Roughly a year after, the National Privacy Commission (NPC) released a press statement singling out Chairman Andres Bautista of the Commission on Elections (COMELEC) as the lone officio personally liable for the leak. The NPC posits that Bautista is liable under the Data Privacy Act of 2012 for failing to put data privacy policies in place. Specifically, NPC recommends the filing of criminal charges against Bautista based on Section 26, which provides for a penalty of imprisonment for one to three years and a fine ranging from Php500,000 to Php2,000,000.00 for accessing of personal information due to negligence, and a penalty of imprisonment for three to six years and a fine ranging from Php500,000 to Php4,000,000.00 for accessing sensitive personal information due to negligence.
 
COMELEC, for its part, issued a statement maintaining that data breach is not a new phenomenon, and that it has been following generally accepted standards and international best practices regarding technology-related activities. In his personal Facebook page, Bautista shared a December 2016 news article pertaining to Yahoo! data security issues, wherein the international tech-giant admitted that over one billion user accounts have been hacked. Indeed, “Comeleak” is just one of the many “leaks” surfacing in the political arena – with a number of otherwise privileged information/communication being exposed via “WikiLeaks”, among others.
 
At present, there is yet no landmark Supreme Court decision tackling the Data Privacy Act. To what extent can individuals be protected? What measures are expected to be taken? If even tech giants are vulnerable to hackers, is anyone really safe? Where do we draw the line in establishing liability? It would be interesting to monitor the jurisprudential development of data privacy laws as this case progresses.

Guidelines on Nationalized Industries

The Supreme Court recently upheld the constitutionality of SEC Memorandum Circular No. 8, Series of 2013. The salient points of said Memorandum Circular are as follows:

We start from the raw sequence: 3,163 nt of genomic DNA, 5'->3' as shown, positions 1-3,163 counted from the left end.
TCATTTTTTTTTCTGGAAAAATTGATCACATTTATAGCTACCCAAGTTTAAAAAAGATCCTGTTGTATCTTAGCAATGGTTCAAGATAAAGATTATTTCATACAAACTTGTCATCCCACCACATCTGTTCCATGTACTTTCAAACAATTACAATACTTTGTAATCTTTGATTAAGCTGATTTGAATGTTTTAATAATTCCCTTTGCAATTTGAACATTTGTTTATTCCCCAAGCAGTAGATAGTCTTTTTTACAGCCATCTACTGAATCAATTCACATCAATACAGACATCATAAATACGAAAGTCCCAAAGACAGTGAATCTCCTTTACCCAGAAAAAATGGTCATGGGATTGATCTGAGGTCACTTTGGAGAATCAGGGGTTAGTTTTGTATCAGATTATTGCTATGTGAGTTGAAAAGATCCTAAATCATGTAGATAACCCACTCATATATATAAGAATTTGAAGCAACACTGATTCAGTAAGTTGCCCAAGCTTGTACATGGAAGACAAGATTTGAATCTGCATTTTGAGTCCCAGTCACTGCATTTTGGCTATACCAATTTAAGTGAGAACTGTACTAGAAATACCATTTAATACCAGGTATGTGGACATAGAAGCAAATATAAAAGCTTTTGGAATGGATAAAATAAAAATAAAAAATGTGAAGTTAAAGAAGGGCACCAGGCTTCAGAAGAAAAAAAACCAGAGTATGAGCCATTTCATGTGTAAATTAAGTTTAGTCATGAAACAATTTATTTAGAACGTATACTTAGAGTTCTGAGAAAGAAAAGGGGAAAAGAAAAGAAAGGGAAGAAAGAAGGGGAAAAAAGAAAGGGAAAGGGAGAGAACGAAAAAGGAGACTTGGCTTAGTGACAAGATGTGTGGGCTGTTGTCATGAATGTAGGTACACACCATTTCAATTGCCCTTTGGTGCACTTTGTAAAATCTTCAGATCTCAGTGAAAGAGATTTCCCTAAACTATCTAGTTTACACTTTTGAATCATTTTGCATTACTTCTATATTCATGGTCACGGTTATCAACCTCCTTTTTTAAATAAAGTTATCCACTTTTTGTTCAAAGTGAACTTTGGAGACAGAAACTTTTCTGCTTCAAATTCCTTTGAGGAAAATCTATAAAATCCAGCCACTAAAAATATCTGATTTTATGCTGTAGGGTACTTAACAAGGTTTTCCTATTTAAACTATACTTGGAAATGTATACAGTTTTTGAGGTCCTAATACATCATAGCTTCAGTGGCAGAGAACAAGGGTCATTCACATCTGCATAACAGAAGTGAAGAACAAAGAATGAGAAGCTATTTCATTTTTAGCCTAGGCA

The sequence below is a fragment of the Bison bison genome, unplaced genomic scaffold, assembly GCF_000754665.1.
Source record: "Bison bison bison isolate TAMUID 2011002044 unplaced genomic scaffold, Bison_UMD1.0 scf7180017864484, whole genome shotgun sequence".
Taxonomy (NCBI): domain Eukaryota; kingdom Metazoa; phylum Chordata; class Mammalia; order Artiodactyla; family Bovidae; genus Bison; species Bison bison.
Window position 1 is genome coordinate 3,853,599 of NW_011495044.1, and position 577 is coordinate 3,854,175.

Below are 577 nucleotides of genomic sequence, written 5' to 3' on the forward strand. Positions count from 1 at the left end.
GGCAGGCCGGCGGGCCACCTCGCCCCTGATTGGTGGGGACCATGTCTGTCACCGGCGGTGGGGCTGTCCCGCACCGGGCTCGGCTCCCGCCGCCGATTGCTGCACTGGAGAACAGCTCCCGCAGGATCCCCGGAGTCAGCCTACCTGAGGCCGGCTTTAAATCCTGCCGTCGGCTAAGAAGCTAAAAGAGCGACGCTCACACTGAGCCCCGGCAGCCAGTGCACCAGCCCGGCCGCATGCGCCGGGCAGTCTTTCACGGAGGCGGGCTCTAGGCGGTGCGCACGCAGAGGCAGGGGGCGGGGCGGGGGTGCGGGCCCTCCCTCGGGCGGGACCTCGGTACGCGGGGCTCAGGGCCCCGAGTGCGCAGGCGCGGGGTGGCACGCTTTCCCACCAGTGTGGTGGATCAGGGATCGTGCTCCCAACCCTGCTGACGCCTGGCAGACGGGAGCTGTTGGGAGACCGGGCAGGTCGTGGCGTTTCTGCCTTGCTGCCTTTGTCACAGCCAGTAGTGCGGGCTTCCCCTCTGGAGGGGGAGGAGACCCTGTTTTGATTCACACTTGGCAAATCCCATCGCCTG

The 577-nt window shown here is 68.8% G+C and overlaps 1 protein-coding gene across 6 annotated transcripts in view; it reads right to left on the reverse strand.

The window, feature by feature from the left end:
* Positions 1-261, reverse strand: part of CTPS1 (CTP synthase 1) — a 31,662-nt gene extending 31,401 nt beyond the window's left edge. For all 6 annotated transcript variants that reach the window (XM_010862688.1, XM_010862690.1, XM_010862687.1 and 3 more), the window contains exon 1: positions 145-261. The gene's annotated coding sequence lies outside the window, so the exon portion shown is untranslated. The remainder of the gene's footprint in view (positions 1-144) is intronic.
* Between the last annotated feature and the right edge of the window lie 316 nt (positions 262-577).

a. The covered corporations are those involved in areas of activities or enterprises specifically reserved, wholly or partly, to Philippine Nationals by the Constitution, the Foreign Investments Act, and other existing laws.


b. All covered corporations shall, at all times, observe the constitutional or statutory ownership requirement.


c. The required percentage of Filipino ownership must be met in both (a) the total number of outstanding shares of stock entitled to vote in the election of directors, and (b) the total number of outstanding shares of stock, whether or not entitled to vote in the election of directors.


d. Corporate Secretaries of covered corporations are directed to monitor and observe compliance thereto. The Corporate Secretary may not delegate this responsibility without an express authority from the Board of Directors or Trustees.


e. Failure to comply will be punished with the administrative sanctions provided in Section 14 of the Foreign Investments Act as amended, summarized below:


Juridical entity

Fine of ½ of 1% of the paid-in capital, but not more than Php5,000,000.00

President / officials responsible

Fine not exceeding Php200,000.00

Any person, firm, or juridical entity

Forfeiture of all benefits granted under the Foreign Investments Act as amended

Exceptions to the IPOPHL Increase in Fees

Increased official fees will take effect on 1 January 2017, subject to the following exceptions:
 
(1) All Statements of Account (SOAs) issued in 2016 based on the old rates may be paid within the period of validity of the SOA even if the actual payment is made in 2017, provided the SOA remains valid on the date of payment;
 
(2) Where an extension of time to pay was granted in 2016 and the new due date falls in 2017, such payment will be based on the old fee structure and any SOA to be issued pursuant to such extension will be based on the old rates;
 
(3) Payments that are due on days when IPOPHL is closed (from 24 December 2016 to 2 January 2017) will be accepted on 3-6 January 2017, and any SOA issued or to be issued will follow the old fee structure.

FDA Practice Update

The Firm welcomes the addition of Atty. Kathleen May O. Clareza as among its associates. Prior to joining BCCS Law, Atty. Clareza was a Special Investigator III of the Legal Department of the Food and Drug Administration (FDA). As part of the legal team of the FDA, her responsibilities included, among others, the enforcement of the rules and regulations of the said agency. Being a member of the legal team, likewise, exposed her to the different centers of FDA. Her previous stint with the FDA boosts the FDA practice of the Firm. The Firm’s FDA practice has been thriving in recent years and the intimate knowledge of Atty. Clareza of relevant FDA rules and regulations will be instrumental to the Firm’s FDA related advice and services. 

IPOPHL Fees Update

The Intellectual Property Office of the Philippines (IPOPHL) has removed the entire section on discounts extended to online filings of applications in its new schedule of fees that will take effect on 1 January 2017. Informal inquiries with officers of the IPOPHL revealed that the section was purposely deleted as it is the intention of IPOPHL to no longer extend such discount. Thus, online filings of applications will be assessed the same application fee as manual filings made before the IPOPHL. 

Contact Us

Betita Cabilao Casuela Sarmiento
Suite 1104, Page One Building
1215 Acacia Avenue
Madrigal Business Park, Ayala Alabang
Muntinlupa City 1780
Metro Manila, Philippines

Tel No. +63 2 8555 1750
Email: info@bccslaw.com